The MDR encourages use of follow-up study results to provide new information with a view to enhancing and updating software. Hence the relevance of, for example, adequately controlled post-marketing studies to increase the training database for an artificial intelligence system used in healthcare.

The very nature of DTx enables massive post-marketing data collection. Manufacturers should therefore set up systems for real-world clinical data collection, while obviously respecting patients’data protection.

An excellent example of this practice is Natural Cycles, a DTx application for birth control. Use of this device has enabled data collection in a number of observational and retrospective clinical studies to evaluate its efficacy, both in experimental use and in real-world settings(24, 81-83). In addition, the data thus obtained have enabled the manufacturer to identify further indications not strictly linked to demonstration of the device’s efficacy, but related to its use, thus making it possible to share important scientific information(84, 85).

The manufacturer’s data collection system should also take into account effects on the patient’s health once the treatment has stopped.

8. Maximum acceptable modifications to DTx not requiring a completely new start to clinical validation

As already pointed out, by comparison with other forms of drug or medical devices, a peculiar feature of products like DTx is the possibility of rapid technological evolution taking place during the clinical validation phase. This is a particularly sensitive topic, for which clear and well-defined guidelines would be appropriate.

In this respect, attention should be drawn to the interesting proposals drawn up by Torous et al. in their paper “Towards a consensus around standards for smartphone apps and digital mental health”(86). Stating that they represent leaders in mHealth research, industry and health care systems from around the globe, the authors state: 

Changes in technology may mean that app updates need to be re-evaluated for their efficacy. Small cosmetic changes, platform changes and aspect changes do not likely require a retest of an intervention, as long as the therapeutic principle that has been evaluated remains intact. [] However, significant changes, such as adding a new therapeutic principle or substantial changes to that principle, must demonstrate efficacy through the same evaluationpathways as novel therapeutics.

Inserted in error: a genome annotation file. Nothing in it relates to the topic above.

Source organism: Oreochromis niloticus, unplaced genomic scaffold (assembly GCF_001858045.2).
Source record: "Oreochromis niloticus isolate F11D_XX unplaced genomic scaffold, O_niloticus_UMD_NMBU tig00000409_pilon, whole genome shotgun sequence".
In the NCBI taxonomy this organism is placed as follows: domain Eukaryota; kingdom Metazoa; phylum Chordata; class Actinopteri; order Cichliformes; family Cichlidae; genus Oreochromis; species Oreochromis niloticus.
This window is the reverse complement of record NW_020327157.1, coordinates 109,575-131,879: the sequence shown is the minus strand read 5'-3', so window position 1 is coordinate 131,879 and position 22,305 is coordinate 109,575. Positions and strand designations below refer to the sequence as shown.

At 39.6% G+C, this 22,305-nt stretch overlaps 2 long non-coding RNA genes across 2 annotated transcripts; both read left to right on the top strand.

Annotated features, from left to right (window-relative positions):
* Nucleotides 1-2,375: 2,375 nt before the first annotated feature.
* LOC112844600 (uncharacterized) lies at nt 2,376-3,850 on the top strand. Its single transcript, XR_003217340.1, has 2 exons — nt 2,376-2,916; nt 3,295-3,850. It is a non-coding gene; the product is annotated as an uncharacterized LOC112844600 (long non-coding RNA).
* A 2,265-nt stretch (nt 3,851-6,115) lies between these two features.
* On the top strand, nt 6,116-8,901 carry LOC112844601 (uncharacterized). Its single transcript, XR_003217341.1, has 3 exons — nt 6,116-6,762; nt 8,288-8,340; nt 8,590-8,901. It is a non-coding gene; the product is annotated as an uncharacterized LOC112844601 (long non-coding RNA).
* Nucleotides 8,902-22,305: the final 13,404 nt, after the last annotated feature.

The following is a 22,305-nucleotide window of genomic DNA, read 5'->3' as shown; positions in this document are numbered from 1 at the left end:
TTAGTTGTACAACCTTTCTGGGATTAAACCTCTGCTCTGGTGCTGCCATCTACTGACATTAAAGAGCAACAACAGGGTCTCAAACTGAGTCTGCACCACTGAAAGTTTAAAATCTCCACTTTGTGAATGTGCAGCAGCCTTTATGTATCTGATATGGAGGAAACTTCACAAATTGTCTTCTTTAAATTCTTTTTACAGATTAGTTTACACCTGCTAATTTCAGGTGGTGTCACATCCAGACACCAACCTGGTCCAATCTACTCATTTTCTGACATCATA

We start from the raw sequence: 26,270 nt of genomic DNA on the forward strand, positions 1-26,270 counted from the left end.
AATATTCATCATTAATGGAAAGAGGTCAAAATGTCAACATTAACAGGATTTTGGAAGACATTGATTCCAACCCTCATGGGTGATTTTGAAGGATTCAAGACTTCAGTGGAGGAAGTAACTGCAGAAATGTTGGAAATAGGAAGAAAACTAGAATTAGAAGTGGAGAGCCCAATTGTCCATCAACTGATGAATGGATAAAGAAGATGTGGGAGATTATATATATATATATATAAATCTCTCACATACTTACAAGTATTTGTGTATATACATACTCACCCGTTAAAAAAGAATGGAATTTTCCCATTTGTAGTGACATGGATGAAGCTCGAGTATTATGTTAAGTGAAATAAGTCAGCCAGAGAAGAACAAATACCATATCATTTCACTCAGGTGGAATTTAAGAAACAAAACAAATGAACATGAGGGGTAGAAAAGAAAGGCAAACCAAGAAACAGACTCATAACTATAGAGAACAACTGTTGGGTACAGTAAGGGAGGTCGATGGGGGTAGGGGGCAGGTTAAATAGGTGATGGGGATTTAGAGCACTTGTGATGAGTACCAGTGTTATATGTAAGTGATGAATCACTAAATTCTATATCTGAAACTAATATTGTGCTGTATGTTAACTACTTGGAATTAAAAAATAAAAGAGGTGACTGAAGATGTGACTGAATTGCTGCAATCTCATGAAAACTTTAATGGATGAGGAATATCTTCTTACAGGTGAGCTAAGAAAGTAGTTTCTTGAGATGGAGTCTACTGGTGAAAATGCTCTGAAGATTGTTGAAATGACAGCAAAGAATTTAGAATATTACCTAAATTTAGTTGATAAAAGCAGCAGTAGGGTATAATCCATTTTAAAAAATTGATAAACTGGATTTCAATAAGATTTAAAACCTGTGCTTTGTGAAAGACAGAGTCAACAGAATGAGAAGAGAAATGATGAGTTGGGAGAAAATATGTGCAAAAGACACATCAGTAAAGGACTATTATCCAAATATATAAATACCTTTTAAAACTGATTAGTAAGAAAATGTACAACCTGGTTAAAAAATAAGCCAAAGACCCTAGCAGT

Our recommendations are:

a. newly adapted therapeutic principles, which should be identified and defined, must undergo controlled clinical trials to determine their efficacy and effectiveness;

b. small changes to an app with an evidence base need not undergo another clinical trial, but any major change requires a re-evaluation of app effectiveness.”

On the basis of these general principles, it is fundamental to understand how to distinguish the “significant” or “small”modifications on the basis of which the product’s effects may or may not have to be re-evaluated.

The manufacturer must first define policies to include a definition of how any modifications can impact the device, on the basis of a risk analysis. The following is an example readily applicable to DTx:

a. Major modification

• any variation that can potentially have an impact in terms of safety, efficacy and risk characteristics of the software system – e.g., creation of a new training database with different clinical indicators;

• any variation in intended use, for example:

• use of the system for a different patient population

• integration of the system with a module to enable flagging of a clinical emergency

• integration of the system with a module to manage interaction with wearable devices

• change to the method of interaction with the patient, introducing vocal interaction

• integration of the system with a new, additional parameter that can be measured to provide input for the algorithm

• any change in the main architectural structure, meaning a change to the organization of modules and software elements that will in turn bring changes to the data flow for the intended clinical use, or to segmentation (e.g., transition from a system based on a locally used downloadable app to a mainly cloud-based system)

• any change that could cause incompatibility between the modules or with the interface systems (database or operating system);

b. Minor modification

• any modification not included in the definition of “major”, such as:

• improvement of performance, without modification to intended use or new input types